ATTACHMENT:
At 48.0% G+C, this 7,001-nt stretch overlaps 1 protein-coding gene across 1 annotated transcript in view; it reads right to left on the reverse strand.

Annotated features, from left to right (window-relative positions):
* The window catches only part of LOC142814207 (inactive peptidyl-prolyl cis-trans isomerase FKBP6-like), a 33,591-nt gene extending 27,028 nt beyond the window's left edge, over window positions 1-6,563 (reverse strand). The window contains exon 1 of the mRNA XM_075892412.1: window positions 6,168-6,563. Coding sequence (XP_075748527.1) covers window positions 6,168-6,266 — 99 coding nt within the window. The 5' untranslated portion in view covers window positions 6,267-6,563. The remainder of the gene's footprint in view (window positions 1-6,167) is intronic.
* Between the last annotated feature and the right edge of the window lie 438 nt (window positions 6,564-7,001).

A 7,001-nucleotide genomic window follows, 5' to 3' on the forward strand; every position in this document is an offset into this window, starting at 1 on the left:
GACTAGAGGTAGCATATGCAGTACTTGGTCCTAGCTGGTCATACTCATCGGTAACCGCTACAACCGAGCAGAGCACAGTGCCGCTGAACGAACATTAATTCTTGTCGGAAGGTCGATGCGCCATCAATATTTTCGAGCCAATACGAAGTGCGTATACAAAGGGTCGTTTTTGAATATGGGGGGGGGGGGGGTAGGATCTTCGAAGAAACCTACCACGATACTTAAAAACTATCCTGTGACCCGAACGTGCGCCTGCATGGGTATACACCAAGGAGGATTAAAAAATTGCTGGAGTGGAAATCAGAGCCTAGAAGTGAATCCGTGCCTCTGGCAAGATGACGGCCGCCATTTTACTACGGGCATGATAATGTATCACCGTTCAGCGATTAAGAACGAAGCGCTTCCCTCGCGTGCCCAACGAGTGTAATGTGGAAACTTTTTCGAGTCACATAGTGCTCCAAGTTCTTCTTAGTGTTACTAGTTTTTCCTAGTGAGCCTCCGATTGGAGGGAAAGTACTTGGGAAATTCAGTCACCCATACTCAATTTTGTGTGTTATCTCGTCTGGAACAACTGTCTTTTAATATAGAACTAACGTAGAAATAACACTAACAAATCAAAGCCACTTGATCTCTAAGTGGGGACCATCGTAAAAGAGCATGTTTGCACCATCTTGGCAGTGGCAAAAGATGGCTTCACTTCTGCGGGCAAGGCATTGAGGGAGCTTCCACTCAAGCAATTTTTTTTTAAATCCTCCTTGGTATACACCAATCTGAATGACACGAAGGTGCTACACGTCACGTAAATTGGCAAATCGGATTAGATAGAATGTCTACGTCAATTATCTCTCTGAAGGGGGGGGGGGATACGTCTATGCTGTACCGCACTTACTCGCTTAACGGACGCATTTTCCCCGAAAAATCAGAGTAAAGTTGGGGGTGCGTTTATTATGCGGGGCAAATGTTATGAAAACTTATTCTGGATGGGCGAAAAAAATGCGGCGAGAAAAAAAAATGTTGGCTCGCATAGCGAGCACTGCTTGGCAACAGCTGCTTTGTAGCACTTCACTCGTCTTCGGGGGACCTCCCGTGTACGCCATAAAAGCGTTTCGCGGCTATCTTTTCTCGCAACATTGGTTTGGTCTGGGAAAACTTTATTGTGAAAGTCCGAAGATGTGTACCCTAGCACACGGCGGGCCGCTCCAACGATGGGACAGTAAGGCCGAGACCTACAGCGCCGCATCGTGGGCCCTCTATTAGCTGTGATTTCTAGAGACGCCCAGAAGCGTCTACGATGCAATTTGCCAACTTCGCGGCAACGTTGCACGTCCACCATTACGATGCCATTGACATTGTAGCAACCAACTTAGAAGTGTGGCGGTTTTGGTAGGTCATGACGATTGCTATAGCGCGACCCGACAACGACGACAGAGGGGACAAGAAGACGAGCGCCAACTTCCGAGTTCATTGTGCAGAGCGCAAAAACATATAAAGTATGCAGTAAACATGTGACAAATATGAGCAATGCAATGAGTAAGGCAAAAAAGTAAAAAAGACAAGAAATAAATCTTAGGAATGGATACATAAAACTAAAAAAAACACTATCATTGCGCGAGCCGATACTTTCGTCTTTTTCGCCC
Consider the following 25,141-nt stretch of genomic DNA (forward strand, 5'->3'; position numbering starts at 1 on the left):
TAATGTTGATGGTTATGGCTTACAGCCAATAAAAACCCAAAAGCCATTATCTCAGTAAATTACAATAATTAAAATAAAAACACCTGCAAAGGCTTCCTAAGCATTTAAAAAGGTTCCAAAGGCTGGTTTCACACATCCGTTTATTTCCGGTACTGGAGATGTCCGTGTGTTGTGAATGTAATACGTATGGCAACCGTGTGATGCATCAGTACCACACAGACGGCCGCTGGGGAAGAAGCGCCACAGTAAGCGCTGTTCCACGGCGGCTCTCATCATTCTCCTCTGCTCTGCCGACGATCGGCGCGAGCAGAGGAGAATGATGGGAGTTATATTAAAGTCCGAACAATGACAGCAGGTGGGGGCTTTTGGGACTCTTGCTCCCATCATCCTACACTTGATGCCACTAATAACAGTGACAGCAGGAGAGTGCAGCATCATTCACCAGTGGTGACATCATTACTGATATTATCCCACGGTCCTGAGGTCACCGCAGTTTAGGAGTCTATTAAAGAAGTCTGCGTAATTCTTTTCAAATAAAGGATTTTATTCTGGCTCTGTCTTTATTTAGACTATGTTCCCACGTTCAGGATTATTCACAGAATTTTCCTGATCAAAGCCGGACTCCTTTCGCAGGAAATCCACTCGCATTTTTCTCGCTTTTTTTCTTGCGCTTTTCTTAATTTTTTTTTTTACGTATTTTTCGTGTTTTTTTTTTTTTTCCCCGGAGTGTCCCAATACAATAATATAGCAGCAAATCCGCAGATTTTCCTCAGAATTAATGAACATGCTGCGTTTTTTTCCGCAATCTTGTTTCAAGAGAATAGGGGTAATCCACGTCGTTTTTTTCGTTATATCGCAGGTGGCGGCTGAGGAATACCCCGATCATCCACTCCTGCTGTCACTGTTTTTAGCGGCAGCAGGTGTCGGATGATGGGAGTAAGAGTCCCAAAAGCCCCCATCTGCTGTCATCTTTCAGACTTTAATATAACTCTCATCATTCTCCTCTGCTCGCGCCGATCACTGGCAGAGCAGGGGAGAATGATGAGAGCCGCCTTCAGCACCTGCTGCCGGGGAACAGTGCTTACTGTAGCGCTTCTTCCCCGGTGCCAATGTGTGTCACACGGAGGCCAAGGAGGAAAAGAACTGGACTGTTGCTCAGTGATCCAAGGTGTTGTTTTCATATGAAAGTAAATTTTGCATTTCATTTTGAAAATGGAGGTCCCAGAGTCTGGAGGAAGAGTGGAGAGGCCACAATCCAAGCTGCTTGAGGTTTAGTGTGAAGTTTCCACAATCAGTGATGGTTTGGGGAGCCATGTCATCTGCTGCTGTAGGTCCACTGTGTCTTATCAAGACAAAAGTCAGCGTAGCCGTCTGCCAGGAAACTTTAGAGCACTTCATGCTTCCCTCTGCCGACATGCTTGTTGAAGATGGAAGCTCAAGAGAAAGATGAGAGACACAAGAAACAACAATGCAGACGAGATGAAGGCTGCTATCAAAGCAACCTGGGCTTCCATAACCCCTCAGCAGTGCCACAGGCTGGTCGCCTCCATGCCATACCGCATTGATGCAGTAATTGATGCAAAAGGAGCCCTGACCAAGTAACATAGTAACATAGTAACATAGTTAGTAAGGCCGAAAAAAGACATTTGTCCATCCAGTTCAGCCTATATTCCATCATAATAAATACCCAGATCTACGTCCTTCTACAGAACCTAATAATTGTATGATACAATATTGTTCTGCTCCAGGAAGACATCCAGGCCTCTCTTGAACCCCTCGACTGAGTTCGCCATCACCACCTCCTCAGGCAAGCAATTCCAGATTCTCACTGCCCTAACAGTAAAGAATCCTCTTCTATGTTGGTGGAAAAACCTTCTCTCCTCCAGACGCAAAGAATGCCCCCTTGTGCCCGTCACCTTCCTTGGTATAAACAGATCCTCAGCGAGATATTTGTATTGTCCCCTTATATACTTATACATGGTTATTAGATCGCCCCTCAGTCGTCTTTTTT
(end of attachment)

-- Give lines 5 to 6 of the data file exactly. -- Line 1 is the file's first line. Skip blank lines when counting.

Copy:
A 7,001-nucleotide genomic window follows, 5' to 3' on the forward strand; every position in this document is an offset into this window, starting at 1 on the left:
GACTAGAGGTAGCATATGCAGTACTTGGTCCTAGCTGGTCATACTCATCGGTAACCGCTACAACCGAGCAGAGCACAGTGCCGCTGAACGAACATTAATTCTTGTCGGAAGGTCGATGCGCCATCAATATTTTCGAGCCAATACGAAGTGCGTATACAAAGGGTCGTTTTTGAATATGGGGGGGGGGGGGGTAGGATCTTCGAAGAAACCTACCACGATACTTAAAAACTATCCTGTGACCCGAACGTGCGCCTGCATGGGTATACACCAAGGAGGATTAAAAAATTGCTGGAGTGGAAATCAGAGCCTAGAAGTGAATCCGTGCCTCTGGCAAGATGACGGCCGCCATTTTACTACGGGCATGATAATGTATCACCGTTCAGCGATTAAGAACGAAGCGCTTCCCTCGCGTGCCCAACGAGTGTAATGTGGAAACTTTTTCGAGTCACATAGTGCTCCAAGTTCTTCTTAGTGTTACTAGTTTTTCCTAGTGAGCCTCCGATTGGAGGGAAAGTACTTGGGAAATTCAGTCACCCATACTCAATTTTGTGTGTTATCTCGTCTGGAACAACTGTCTTTTAATATAGAACTAACGTAGAAATAACACTAACAAATCAAAGCCACTTGATCTCTAAGTGGGGACCATCGTAAAAGAGCATGTTTGCACCATCTTGGCAGTGGCAAAAGATGGCTTCACTTCTGCGGGCAAGGCATTGAGGGAGCTTCCACTCAAGCAATTTTTTTTTAAATCCTCCTTGGTATACACCAATCTGAATGACACGAAGGTGCTACACGTCACGTAAATTGGCAAATCGGATTAGATAGAATGTCTACGTCAATTATCTCTCTGAAGGGGGGGGGGGATACGTCTATGCTGTACCGCACTTACTCGCTTAACGGACGCATTTTCCCCGAAAAATCAGAGTAAAGTTGGGGGTGCGTTTATTATGCGGGGCAAATGTTATGAAAACTTATTCTGGATGGGCGAAAAAAATGCGGCGAGAAAAAAAAATGTTGGCTCGCATAGCGAGCACTGCTTGGCAACAGCTGCTTTGTAGCACTTCACTCGTCTTCGGGGGACCTCCCGTGTACGCCATAAAAGCGTTTCGCGGCTATCTTTTCTCGCAACATTGGTTTGGTCTGGGAAAACTTTATTGTGAAAGTCCGAAGATGTGTACCCTAGCACACGGCGGGCCGCTCCAACGATGGGACAGTAAGGCCGAGACCTACAGCGCCGCATCGTGGGCCCTCTATTAGCTGTGATTTCTAGAGACGCCCAGAAGCGTCTACGATGCAATTTGCCAACTTCGCGGCAACGTTGCACGTCCACCATTACGATGCCATTGACATTGTAGCAACCAACTTAGAAGTGTGGCGGTTTTGGTAGGTCATGACGATTGCTATAGCGCGACCCGACAACGACGACAGAGGGGACAAGAAGACGAGCGCCAACTTCCGAGTTCATTGTGCAGAGCGCAAAAACATATAAAGTATGCAGTAAACATGTGACAAATATGAGCAATGCAATGAGTAAGGCAAAAAAGTAAAAAAGACAAGAAATAAATCTTAGGAATGGATACATAAAACTAAAAAAAACACTATCATTGCGCGAGCCGATACTTTCGTCTTTTTCGCCC